8. It doesn't necessarily have to be incomprehensible, I really distinguish it by saying that middlebrow artists care what the audience thinks, they want audience to see the work as intelligent or enriching. High brow art has no care for the audience at all, it ONLY about pushing the art to things that have never been done before. Joyce is probably the very definition of high brow, but that is because the whole idea of high, middle and low brow is a very modernist construct, so most early modernist movers would be considered high brow. I would say that "The Unbearable Lightness of Being" would be considered high brow, but most everything else of his I've read to be middlebrow. Eggers is definately middlebrow.

    I would also probably say that high brow is incomprehensible to even the snobbiest of audiences much of the time, at least during the time it is created.

    2007-06-15 11:34:22
    10.   Benaiah
    9 - Can't get more highbrow than "Finnegan's Wake". I only know one person who has read it.
    2007-06-15 11:41:42
    11.   Penarol1916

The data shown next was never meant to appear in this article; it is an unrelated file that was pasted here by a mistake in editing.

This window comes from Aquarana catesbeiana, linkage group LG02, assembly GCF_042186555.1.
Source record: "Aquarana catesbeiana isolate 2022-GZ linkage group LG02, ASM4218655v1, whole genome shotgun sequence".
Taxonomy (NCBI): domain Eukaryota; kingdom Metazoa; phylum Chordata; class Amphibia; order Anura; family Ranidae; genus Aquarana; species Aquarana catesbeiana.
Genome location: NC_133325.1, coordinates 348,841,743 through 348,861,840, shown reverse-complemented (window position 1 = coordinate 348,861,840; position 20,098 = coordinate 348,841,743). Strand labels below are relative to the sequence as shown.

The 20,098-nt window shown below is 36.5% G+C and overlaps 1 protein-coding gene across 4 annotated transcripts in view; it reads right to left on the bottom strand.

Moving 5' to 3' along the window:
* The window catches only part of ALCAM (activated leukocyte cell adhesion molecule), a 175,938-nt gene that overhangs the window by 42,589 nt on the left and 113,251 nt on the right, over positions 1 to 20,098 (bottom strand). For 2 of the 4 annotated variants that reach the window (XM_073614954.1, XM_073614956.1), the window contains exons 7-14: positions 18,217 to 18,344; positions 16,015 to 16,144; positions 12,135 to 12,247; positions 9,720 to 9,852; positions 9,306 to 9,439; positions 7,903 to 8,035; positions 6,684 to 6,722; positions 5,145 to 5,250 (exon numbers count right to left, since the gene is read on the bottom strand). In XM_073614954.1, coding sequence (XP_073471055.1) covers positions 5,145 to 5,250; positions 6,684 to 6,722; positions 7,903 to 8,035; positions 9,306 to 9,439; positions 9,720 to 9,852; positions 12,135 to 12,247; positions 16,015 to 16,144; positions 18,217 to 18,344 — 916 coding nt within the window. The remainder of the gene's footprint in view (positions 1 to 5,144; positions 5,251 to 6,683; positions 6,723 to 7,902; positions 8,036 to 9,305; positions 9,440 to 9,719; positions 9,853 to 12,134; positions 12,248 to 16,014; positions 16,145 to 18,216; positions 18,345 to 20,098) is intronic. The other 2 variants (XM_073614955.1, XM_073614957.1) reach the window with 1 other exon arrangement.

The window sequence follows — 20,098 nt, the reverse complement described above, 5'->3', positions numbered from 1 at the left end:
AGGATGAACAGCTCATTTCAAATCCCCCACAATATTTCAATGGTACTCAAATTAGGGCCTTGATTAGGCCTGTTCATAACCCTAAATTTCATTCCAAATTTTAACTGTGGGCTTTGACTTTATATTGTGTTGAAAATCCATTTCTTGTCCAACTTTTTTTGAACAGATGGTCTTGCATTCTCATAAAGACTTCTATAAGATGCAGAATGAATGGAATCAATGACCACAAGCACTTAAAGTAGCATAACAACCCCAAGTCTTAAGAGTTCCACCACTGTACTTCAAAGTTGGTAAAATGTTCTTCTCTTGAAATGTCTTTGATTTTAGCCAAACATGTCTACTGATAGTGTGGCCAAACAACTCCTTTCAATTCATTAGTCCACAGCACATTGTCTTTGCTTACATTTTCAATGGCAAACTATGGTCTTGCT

11. I think you can, and we're about to see the pinnacle of highbrow art with the premiere of "Kittens vs. Cougars" on NBC.
    2007-06-15 11:51:44
    12.   Benaiah
    There is a "Calvin and Hobbes" that discusses the high brow/low brow dichotomy. It focuses on how a painting of a comic strip is ironic high art, but a comic strip of a painting is fleeting and low art.

    What about the readings of movies like "Jackass" as Warholian stunts? Can low brow be read as high brow?

    2007-06-15 12:06:59
    13.   Penarol1916
    12. I remember that strip very well. As for jackass, I've never actually watched it, or the movies, I was kind of unplugged from pop culture when it was really popular (I got rid of my TV because I moved to a new town and I needed to force myself to get out and meet people and I was just traveling a lot).
    2007-06-15 13:07:38
    14.   blue22
    Perhaps the ending isn't so ambiguous after all...